Wednesday, July 16, 2014

Demonic Spirits of the Celts

Demonic Spirits of the Celts



While the greater objects of nature were worshipped for themselves alone, the Celts also peopled the earth with spirits, benevolent or malevolent, of rocks, hills, dales, forests, lakes, and streams and while greater divinities of growth had been evolved, they still believed in lesser spirits of vegetation, of the corn, and of fertility, connected, however, with these gods. Some of these still survive as fairies seen in meadows, woodlands, or streams, or as demonic beings haunting lonely places. And even now, in French folk-belief, sun, moon, winds, etc., are regarded as actual personages. Sun and moon are husband and wife; the winds have wives; they are addressed by personal names and reverenced.Some spirits may already have had a demonic aspect in pagan times. The Tuatha Déa conjured up meisi, "spectral bodies that rise from the ground," against the Milesians, and at their service were malignant sprites—urtrochta, and "forms, spectres, and great queens" called guidemain (false demons). The Druids also sent forth mischievous spirits called siabra. In the Táin there are 
references to bocânachsbanânaichs, and geniti-glinni, "goblins, eldritch beings, and glen-folk." These are twice called Tuatha Dé Danann, and this suggests that they were nature-spirits akin to the greater gods. The geniti-glinni would be spirits haunting glen and valley. They are friendly to Cúchulainn in the Táin, but in theFeast of Bricriu he and other heroes fight and destroy them. In modern Irish belief they are demons of the air, perhaps fallen angels.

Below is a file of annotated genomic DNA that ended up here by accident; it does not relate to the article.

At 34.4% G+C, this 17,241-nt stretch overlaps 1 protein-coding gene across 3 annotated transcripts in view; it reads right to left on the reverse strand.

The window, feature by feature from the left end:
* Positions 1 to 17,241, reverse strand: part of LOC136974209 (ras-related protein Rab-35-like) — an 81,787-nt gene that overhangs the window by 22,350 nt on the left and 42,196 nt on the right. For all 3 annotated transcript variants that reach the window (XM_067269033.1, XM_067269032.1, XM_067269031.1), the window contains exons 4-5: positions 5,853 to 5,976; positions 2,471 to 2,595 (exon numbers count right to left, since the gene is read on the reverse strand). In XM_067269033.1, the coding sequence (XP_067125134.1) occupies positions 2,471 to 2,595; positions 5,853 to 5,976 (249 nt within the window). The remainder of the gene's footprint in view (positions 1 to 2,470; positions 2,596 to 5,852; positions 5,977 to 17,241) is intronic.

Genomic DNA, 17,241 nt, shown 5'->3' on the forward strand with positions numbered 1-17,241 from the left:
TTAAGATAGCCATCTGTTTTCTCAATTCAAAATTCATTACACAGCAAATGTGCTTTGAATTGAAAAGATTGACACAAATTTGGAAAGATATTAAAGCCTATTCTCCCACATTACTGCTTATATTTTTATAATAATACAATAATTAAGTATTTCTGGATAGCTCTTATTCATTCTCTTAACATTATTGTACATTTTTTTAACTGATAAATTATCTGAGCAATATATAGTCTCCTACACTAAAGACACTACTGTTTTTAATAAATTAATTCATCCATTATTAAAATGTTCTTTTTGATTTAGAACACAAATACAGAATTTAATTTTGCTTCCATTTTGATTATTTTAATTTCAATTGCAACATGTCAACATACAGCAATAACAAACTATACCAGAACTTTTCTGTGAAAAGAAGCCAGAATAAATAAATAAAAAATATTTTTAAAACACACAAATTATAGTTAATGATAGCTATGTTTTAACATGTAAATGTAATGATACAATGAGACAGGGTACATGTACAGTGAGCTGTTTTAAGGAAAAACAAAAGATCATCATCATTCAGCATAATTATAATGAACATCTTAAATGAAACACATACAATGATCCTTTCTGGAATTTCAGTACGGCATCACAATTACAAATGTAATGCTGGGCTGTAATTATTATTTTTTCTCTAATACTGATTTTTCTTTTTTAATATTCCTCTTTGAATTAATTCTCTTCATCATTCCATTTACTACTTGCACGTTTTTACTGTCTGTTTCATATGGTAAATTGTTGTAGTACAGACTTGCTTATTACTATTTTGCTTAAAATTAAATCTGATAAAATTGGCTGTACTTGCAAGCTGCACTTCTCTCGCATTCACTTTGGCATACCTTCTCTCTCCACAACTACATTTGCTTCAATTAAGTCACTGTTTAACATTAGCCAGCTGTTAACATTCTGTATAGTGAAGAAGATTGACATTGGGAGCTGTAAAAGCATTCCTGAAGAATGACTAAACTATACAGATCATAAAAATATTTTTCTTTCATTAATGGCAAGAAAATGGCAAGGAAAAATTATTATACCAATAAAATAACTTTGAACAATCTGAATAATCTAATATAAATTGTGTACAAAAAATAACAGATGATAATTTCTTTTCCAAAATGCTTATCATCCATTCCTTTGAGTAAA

Much of this is probably pre-Celtic as well as Celtic, but it held its ground because it was dear to the Celts themselves. They upheld the aboriginal cults resembling those which, in the lands whence they came, had been native and local with themselves. Such cults are as old as the world, and when Christianity expelled the worship of the greater gods, younger in growth, the ancient nature worship, dowered with immortal youth,
"bowed low before the blast
In patient deep disdain,"
to rise again in vigour. Preachers, councils, and laws inveighed against it. The old rites continued to be practised, or survived under a Christian dress and colouring. They are found in Breton villages, in Highland glens, in Welsh and Cornish valleys, in Irish townships, and only the spread of school-board education, with its materialism and uninviting common sense, is forcing them at last to yield.
The denunciations of these cults throw some light upon them. Offerings at trees, stones, fountains, and cross-roads, the lighting of fires or candles there, and vows or incantations addressed to them, are forbidden, as is also the worship of trees, groves, stones, rivers, and wells. The sun and moon 
are not to be called lords. Wizardry, and divination, and the leapings and dancings, songs and choruses of the pagans, i.e. their orgiastic cults, are not to be practised. Tempest-raisers are not to ply their diabolical craft. These denunciations, of course, were not without their effect, and legend told how the spirits of nature were heard bewailing the power of the Christian saints, their mournful cries echoing in wooded hollows, secluded valleys, and shores of lake and river. Their power, though limited, was not annihilated, but the secrecy in which the old cults often continued to be practised gave them a darker colour. They were identified with the works of the devil, and the spirits of paganism with dark and grisly demons. This culminated in the mediæval witch persecutions, for witchcraft was in part the old paganism in a new guise. Yet even that did not annihilate superstition, which still lives and flourishes among the folk, though the actual worship of nature-spirits has now disappeared.

Thursday, July 3, 2014

Celtic Moon Worship

Celtic Moon Worship